Chris Vermeulen

Number Crunching: How Much Of A Factor Is Weight In MotoGP?

The debate has been rumbling under the surface for some time, but at Jerez it finally burst to the surface. It emerged that Marco Simoncelli and Valentino Rossi had submitted an informal proposal to the Safety Commission to examine having a combined minimum weight for both bike and rider in MotoGP, just as there currently is in the 125cc class. Their argument was that lighter riders had an unfair advantage, and that by setting a minimum weight, the larger riders would have a better chance of competing.

The main advantage, it was said, was one of fuel consumption, especially since the introduction of the 800cc bikes, which also saw the fuel limit reduced to just 21 liters. Nicky Hayden related that while he was at Honda, his was forced to run a much leaner setup than his erstwhile teammate, Dani Pedrosa. Rossi agreed with Hayden's assessment, but admitted that taller riders did have more leverage over the machines. 

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Video: Vermeulen Explains Why He Isn't Riding At Phillip Island

As we reported earlier, Kawasaki's Chris Vermeulen has been forced to skip both the test at Phillip Island and the World Superbike season opener which follows this upcoming weekend. The problem is Vermeulen's knee, which he damaged in two crashes last year, and which is preventing him from being able to bend his knee sufficiently to ride the bike properly. Vermeulen posted a video on his Youtube channel explaining his decision not to ride, but pronouncing himself hopeful that he will be back at Donington and Assen. Here's what he had to say:

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Vermeulen To Miss WSBK Opener At Phillip Island

The huge crash Chris Vermeulen suffered during race 2 of last year's World Superbike opener at Phillip Island has had a major impact on his career. The crash caused severe damage to Vermeulen's knee, and the Australian has had problems ever since, eventually opting to have surgery in the middle of the 2010 season, forcing him to miss the rest of the season while recovering from the operation.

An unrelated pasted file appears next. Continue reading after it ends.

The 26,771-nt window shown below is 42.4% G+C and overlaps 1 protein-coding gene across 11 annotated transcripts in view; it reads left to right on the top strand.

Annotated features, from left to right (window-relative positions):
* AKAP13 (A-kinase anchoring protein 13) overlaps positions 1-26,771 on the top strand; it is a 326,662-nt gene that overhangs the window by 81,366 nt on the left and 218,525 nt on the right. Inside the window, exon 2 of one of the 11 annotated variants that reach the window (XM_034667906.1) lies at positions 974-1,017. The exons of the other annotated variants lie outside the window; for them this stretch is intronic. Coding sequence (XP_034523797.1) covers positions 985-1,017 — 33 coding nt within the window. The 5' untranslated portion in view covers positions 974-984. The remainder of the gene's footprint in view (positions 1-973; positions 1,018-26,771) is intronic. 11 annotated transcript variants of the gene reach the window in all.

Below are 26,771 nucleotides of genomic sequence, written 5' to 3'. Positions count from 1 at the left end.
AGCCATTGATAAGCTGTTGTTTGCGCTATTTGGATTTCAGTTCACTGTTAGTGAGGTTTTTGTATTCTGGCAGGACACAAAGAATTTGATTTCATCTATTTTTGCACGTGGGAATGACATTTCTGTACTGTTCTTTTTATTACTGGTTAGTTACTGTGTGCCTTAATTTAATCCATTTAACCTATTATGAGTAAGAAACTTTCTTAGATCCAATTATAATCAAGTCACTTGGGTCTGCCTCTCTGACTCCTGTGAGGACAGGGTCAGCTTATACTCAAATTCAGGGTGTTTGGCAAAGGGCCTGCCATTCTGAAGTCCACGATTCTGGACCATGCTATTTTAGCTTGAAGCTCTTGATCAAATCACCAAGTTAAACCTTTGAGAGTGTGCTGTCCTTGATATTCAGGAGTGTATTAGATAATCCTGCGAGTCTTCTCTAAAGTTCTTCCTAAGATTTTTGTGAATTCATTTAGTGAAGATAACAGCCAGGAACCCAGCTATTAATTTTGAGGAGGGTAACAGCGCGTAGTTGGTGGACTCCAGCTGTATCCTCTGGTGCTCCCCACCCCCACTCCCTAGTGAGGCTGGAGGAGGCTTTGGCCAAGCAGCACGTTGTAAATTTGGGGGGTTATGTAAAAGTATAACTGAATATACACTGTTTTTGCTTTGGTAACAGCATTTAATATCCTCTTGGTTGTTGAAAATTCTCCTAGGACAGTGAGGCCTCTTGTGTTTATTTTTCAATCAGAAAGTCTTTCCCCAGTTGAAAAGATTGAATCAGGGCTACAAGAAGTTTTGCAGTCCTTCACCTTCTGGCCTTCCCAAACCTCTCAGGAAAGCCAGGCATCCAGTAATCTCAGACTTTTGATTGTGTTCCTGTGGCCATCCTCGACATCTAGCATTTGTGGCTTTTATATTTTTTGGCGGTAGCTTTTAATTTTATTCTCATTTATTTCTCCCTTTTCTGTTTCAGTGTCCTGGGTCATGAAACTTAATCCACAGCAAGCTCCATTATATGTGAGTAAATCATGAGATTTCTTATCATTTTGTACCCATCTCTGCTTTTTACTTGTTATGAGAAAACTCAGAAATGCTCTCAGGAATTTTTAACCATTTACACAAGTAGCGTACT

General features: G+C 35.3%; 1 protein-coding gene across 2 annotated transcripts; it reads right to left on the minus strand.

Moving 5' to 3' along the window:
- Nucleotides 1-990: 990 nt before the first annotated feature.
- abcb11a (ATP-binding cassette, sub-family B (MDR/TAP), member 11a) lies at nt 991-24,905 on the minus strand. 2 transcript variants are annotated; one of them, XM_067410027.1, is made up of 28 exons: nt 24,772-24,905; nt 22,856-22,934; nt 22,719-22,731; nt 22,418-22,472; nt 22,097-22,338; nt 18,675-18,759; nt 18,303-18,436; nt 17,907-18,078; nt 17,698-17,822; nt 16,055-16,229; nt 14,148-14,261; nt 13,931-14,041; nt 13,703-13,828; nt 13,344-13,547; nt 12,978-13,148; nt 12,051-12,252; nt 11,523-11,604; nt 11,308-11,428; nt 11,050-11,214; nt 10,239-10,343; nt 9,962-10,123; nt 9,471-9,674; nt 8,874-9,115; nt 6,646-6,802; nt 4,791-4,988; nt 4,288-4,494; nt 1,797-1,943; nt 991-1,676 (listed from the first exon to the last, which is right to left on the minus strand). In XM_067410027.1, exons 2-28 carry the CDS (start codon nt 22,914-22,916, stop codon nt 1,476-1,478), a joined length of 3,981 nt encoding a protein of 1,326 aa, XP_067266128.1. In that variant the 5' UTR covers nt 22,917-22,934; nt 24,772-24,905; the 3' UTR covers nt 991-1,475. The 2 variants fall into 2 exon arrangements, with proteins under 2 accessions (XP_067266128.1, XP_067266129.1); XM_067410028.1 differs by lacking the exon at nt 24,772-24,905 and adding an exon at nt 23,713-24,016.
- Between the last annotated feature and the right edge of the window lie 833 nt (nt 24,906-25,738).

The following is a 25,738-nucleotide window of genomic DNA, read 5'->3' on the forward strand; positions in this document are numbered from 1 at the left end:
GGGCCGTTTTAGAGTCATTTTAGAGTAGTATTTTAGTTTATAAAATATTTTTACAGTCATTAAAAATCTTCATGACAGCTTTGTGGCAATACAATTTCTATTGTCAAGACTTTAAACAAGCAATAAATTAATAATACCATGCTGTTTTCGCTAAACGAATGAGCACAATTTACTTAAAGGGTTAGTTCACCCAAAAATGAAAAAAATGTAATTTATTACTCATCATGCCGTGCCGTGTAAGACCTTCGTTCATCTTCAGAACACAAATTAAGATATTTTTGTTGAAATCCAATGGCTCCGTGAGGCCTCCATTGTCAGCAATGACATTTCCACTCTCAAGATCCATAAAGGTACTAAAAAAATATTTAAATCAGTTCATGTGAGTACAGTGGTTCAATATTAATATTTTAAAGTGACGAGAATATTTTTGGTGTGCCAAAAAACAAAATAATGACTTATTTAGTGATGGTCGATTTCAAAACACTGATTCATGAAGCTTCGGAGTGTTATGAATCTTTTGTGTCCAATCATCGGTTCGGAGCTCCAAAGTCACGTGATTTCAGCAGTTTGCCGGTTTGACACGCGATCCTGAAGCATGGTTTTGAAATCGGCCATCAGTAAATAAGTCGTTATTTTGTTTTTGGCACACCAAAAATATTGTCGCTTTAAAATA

But Vermeulen's problems are not yet over. The former World Supersport champion has struggled during testing with the Paul Bird Kawasaki squad, managing to ride for just one day at Sepang before pain and swelling in his knee forced Vermeulen to pull out of the test. Vermeulen is still unable to bend his knee sufficiently to sit comfortably on the bike, despite intense physiotherapy to try to help the problem. 

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More Confirmations: Sykes, Vermeulen And Lascorz At Kawasaki WSBK Squad

With the World Superbike paddock mostly reassembled at Aragon, for the three-day WSBK test there, the teams are taking the opportunity to make any announcements which they still have outstanding. Most of those - such as the announcement earlier that James Toseland would be riding for the BMW Italia team - are merely confirmation of news which had leaked out earlier, and the press release from the factory-supported Kawasaki WSBK and WSS teams was no exception.

In it, Kawasaki confirmed that they will be running three riders in the PBM Kawasaki squad, with Spaniard Joan Lascorz joining 2010 riders Tom Sykes and Chris Vermeulen for 2011. Lascorz was outstanding all year in World Supersport until his season-ending crash at Silverstone, but his early performance was good enough to earn promotion to World Superbikes.

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Video: Chris Vermeulen Talks About His Crash During Assen Superpole

PBM Kawasaki's Chris Vermeulen has released another chapter in his personal video reports from the racing. In Saturday's episode, Vermeulen talks about how his leg is healing, how Superpole went and what happened during his very nasty looking crash.

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